alexa [Late preterm infants: A population at underestimated risk].
Reproductive Medicine

Reproductive Medicine

Journal of Pregnancy and Child Health

Author(s): Guasch XD, Torrent FR, MartnezNadal S, Cern CV, Saco MJ,

Abstract Share this page

Abstract BACKGROUND AND OBJECTIVE: There has been a gradual rise in prematurity rates recent years, almost exclusively at the expense of the late preterm (34 to 36 weeks). This population, although with less risk than smaller preterm gestational age, has a morbidity rate significantly higher than term infants. However, there is some underestimation regarding developments in the short and long term. The aim of this study was to look at the incidence of prematurity in our institution and to analyze morbidity and mortality in late preterm compared with term infants SUBJECTS AND METHODS: We performed a retrospective review of newborns in our Hospital from January 1992 until December 31, 2008. Late preterm group was defined as between 34(0/7) and 36(6/7) weeks gestation (N=2003) and term infants from 37 to 42 weeks gestation (N=32015). We formed 2 subgroups according two time periods (1992-1998 and 2000-2008). The morbidity and mortality for each of the groups and subgroups, and the morbidity from week 34 to 42, were analysed and compared. RESULTS: During the period studied, the prematurity rate increased from 3.9\% to 9.8\%, exclusively at the expense of the late preterm (79\%). The rate of mortality in late preterm was 5 per thousand compared to 1.1 per thousand in the term (P <0.0001, OR 4.71, 95\% CI 2.3-9.5). The incidence of admission to the Neonatal Unit, Cesarean rate, twin, respiratory disorders, need for respiratory support in the form of nasal CPAP or mechanical ventilation, incidence of apnea, jaundice requiring phototherapy, hypoglycaemia and need for parenteral nutrition were significantly higher (P<0.0001) in the late preterm group compared with term infants. The morbidity rate decreased significantly as gestational age increased, with the lowest value from 39 weeks. CONCLUSIONS: Morbidity and mortality in late preterm infants is significantly higher than in term infants. The guidelines for these near term premature babies need to be reviewed, looking for possible causes of prematurity, and trying to reduce their impact, as well as developing a protocol for their care and close monitoring to minimize the associated morbidity. There should be long-term monitoring to find out the consequences on their psychomotor development. The obstetrics group should be made aware of the true risks of births in the near-term gestational ages. This article was published in An Pediatr (Barc) and referenced in Journal of Pregnancy and Child Health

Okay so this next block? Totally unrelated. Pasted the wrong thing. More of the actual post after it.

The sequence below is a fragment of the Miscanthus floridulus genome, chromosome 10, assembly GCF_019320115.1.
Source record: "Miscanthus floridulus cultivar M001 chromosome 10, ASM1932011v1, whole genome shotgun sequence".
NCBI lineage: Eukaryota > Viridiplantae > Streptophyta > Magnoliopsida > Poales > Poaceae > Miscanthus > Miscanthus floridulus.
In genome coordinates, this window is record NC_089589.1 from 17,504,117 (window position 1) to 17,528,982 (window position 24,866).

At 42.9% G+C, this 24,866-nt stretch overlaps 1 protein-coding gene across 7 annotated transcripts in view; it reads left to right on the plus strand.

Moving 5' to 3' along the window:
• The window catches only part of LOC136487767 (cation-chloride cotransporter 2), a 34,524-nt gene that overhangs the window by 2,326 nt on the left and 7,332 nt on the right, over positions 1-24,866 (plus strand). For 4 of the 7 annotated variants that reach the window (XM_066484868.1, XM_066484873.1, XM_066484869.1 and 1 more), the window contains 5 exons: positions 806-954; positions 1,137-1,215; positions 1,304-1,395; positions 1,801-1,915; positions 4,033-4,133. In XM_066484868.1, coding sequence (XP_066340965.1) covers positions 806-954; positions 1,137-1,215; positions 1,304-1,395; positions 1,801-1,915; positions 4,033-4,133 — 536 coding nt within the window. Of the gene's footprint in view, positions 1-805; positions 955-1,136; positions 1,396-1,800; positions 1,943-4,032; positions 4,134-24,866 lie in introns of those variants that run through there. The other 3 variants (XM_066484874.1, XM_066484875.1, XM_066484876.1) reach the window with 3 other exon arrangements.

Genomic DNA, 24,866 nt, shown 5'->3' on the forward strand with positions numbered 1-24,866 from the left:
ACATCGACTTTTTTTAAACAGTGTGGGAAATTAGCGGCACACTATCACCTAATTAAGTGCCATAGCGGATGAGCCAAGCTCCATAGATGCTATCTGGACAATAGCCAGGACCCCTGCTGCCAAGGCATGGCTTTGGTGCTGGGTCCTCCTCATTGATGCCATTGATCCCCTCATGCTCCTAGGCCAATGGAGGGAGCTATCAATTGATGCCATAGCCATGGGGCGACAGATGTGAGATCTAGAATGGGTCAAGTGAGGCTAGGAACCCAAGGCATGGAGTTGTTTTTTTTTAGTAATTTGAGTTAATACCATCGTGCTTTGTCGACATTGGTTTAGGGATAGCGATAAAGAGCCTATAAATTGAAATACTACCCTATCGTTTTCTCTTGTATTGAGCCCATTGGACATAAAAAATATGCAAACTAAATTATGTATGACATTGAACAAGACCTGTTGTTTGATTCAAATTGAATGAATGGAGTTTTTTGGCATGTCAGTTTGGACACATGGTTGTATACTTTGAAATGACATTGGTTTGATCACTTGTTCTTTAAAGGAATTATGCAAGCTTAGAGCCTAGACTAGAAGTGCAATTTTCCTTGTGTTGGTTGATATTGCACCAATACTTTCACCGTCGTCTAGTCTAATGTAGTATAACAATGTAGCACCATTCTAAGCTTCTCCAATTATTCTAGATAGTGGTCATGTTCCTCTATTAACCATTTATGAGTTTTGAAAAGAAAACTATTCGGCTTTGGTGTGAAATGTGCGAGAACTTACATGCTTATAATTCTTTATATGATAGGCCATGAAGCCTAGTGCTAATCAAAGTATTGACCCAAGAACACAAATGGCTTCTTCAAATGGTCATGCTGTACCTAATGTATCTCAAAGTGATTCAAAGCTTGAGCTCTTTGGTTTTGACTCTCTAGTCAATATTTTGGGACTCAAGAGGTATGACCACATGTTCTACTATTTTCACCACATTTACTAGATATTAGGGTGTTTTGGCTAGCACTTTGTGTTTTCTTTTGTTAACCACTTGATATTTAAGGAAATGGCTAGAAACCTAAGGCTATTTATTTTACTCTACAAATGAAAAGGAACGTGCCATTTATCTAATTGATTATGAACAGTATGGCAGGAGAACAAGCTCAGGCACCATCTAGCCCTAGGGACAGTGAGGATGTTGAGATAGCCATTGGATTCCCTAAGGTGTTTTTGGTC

Relevant Expert PPTs

Relevant Speaker PPTs

Recommended Conferences

Relevant Topics

Peer Reviewed Journals
 
Make the best use of Scientific Research and information from our 700 + peer reviewed, Open Access Journals
International Conferences 2017-18
 
Meet Inspiring Speakers and Experts at our 3000+ Global Annual Meetings

Contact Us

Agri, Food, Aqua and Veterinary Science Journals

Dr. Krish

[email protected]

1-702-714-7001 Extn: 9040

Clinical and Biochemistry Journals

Datta A

[email protected]

1-702-714-7001Extn: 9037

Business & Management Journals

Ronald

[email protected]

1-702-714-7001Extn: 9042

Chemical Engineering and Chemistry Journals

Gabriel Shaw

[email protected]

1-702-714-7001 Extn: 9040

Earth & Environmental Sciences

Katie Wilson

[email protected]

1-702-714-7001Extn: 9042

Engineering Journals

James Franklin

[email protected]

1-702-714-7001Extn: 9042

General Science and Health care Journals

Andrea Jason

[email protected]

1-702-714-7001Extn: 9043

Genetics and Molecular Biology Journals

Anna Melissa

[email protected]

1-702-714-7001 Extn: 9006

Immunology & Microbiology Journals

David Gorantl

[email protected]

1-702-714-7001Extn: 9014

Informatics Journals

Stephanie Skinner

[email protected]

1-702-714-7001Extn: 9039

Material Sciences Journals

Rachle Green

[email protected]

1-702-714-7001Extn: 9039

Mathematics and Physics Journals

Jim Willison

[email protected]

1-702-714-7001 Extn: 9042

Medical Journals

Nimmi Anna

[email protected]

1-702-714-7001 Extn: 9038

Neuroscience & Psychology Journals

Nathan T

[email protected]

1-702-714-7001Extn: 9041

Pharmaceutical Sciences Journals

John Behannon

[email protected]

1-702-714-7001Extn: 9007

Social & Political Science Journals

Steve Harry

[email protected]

1-702-714-7001 Extn: 9042

 
© 2008-2017 OMICS International - Open Access Publisher. Best viewed in Mozilla Firefox | Google Chrome | Above IE 7.0 version
adwords